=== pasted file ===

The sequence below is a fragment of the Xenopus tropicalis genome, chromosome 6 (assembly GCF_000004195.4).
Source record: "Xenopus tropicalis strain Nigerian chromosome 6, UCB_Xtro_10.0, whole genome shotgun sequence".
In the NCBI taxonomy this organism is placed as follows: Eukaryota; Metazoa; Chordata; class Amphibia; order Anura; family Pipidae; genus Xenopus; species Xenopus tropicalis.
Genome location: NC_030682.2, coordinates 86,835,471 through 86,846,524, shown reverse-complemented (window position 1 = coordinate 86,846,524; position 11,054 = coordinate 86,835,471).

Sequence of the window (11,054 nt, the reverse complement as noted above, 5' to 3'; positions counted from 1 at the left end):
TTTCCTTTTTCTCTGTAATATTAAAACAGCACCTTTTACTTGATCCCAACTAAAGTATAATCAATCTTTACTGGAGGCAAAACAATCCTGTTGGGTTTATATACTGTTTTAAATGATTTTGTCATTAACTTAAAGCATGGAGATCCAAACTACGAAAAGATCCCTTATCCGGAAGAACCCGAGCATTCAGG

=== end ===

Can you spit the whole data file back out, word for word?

The sequence below is a fragment of the Xenopus tropicalis genome, chromosome 6 (assembly GCF_000004195.4).
Source record: "Xenopus tropicalis strain Nigerian chromosome 6, UCB_Xtro_10.0, whole genome shotgun sequence".
In the NCBI taxonomy this organism is placed as follows: Eukaryota; Metazoa; Chordata; class Amphibia; order Anura; family Pipidae; genus Xenopus; species Xenopus tropicalis.
Genome location: NC_030682.2, coordinates 86,835,471 through 86,846,524, shown reverse-complemented (window position 1 = coordinate 86,846,524; position 11,054 = coordinate 86,835,471).

Sequence of the window (11,054 nt, the reverse complement as noted above, 5' to 3'; positions counted from 1 at the left end):
TTTCCTTTTTCTCTGTAATATTAAAACAGCACCTTTTACTTGATCCCAACTAAAGTATAATCAATCTTTACTGGAGGCAAAACAATCCTGTTGGGTTTATATACTGTTTTAAATGATTTTGTCATTAACTTAAAGCATGGAGATCCAAACTACGAAAAGATCCCTTATCCGGAAGAACCCGAGCATTCAGG